‘The pursuit of super profits has drained the miners of feeling for fellow human beings’

It is one of the most scathing reports from the stable of Justice M.B. Shah Commission on illegal iron and manganese ore mining. It holds businessmen, the Odisha government and the Union government, responsible for systematic exploitation of natural resources and linked rampant corruption.

The report says: “All modes of illegal mining are being committed in Odisha. There is a complete disregard and contempt for law and lawful authorities on the part of many among the emerging breed of entrepreneurs, taking undue advantage of the country’s natural, non-renewable assets and resources for export earnings.”

The pursuit of “super profits has absolutely drained them [the miners] of any feeling for fellow human beings/for the nation and the moral values. The law has been made helpless because of its systematic non-implementation.”

The commission lists each company that mined ore worth thousands of crores ore in blatant disregard for mining and environmental laws. In some cases, mines ran illegally for more than two decades.”

The Hindu earlier reported the gross violation of environmental laws as made out in the report. The parts of the report accessed by the newspaper now also detail the rampant and wide-ranging violation of mining regulations.

The report says: “Amendment to mining lease is permitted only for conservation of minerals, protection of environment or safety. In 85 mining leases, the Indian Bureau of Mines (IBM) has modified the mining plan. In 30 cases, it was modified two or more times. In 53 mining leases, the IBM approved amendments retrospectively. In 49 cases, from 2000 till date, production was permitted to increase from 41.634 million tonnes to 118.978 million tonnes. In 8 cases, the production limit was increased from 18.940 million tonnes to 49.080 million tonnes. At this rate, all the iron ore reserves in the State will have been exhausted in 30 years.”

The commission noted that the State government had sent notice for recovery of money for the excess and illegal mining; this itself showed the State admitted rampant corruption.

The miners have made a killing, illegally exploiting natural resources, the commission says. For example, the government-owned NMDC showed its cost as only 16 per cent of the annual turnover, but another private company during the same time showed 62.38 per cent in cost for mining only to substantially reduce its profits on records.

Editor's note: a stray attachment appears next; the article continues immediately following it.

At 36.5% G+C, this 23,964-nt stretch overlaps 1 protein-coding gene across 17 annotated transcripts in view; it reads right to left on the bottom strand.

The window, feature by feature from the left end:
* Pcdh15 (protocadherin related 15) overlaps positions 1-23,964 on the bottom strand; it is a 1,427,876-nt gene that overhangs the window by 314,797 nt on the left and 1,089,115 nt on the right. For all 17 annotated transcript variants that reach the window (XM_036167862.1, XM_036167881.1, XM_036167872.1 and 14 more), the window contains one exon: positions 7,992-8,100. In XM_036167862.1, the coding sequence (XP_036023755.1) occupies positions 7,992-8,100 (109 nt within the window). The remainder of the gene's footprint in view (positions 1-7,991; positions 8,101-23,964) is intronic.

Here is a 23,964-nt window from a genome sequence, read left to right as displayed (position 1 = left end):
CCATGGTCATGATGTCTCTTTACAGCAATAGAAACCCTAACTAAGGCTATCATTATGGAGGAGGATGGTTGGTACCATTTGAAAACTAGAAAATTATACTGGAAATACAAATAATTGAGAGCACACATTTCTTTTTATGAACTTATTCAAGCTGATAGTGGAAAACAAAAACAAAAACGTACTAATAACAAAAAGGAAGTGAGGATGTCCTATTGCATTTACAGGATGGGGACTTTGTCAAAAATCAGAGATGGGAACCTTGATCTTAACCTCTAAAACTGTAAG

The commission has listed companies by name for the extent of illegal mining done over a decade and recommended that the market costs of the ore extracted be recovered from each of them. The list includes State mining corporations as well as the biggest private miners operating in the State.

Warning that the super profits miners are making come at the cost of tribals and the State exchequer, the commission says those who get the mining lease do not operate it themselves, but give it to contractors or those with the power of attorney. For the miners, expenditure is not more than 45 per cent of the net value of production. The commission has recommended that in future, half the net profits be disgorged or an equity share taken from the lessee for development of tribals.

Even as the miners have turned billionaires, the commission notes labourers and the displaced tribals are ill-treated. “Mine owners do not pay more than minimum wages to the labourers even though their income is more than billions of rupees. They have no intention of paying fair wages. Labourers are exploited, and the object of ensuring that locals benefit is frustrated.”

The commission records how the existing system of allotting mining rights is based on the political discretion of both the State and the Centre and is open to corruption.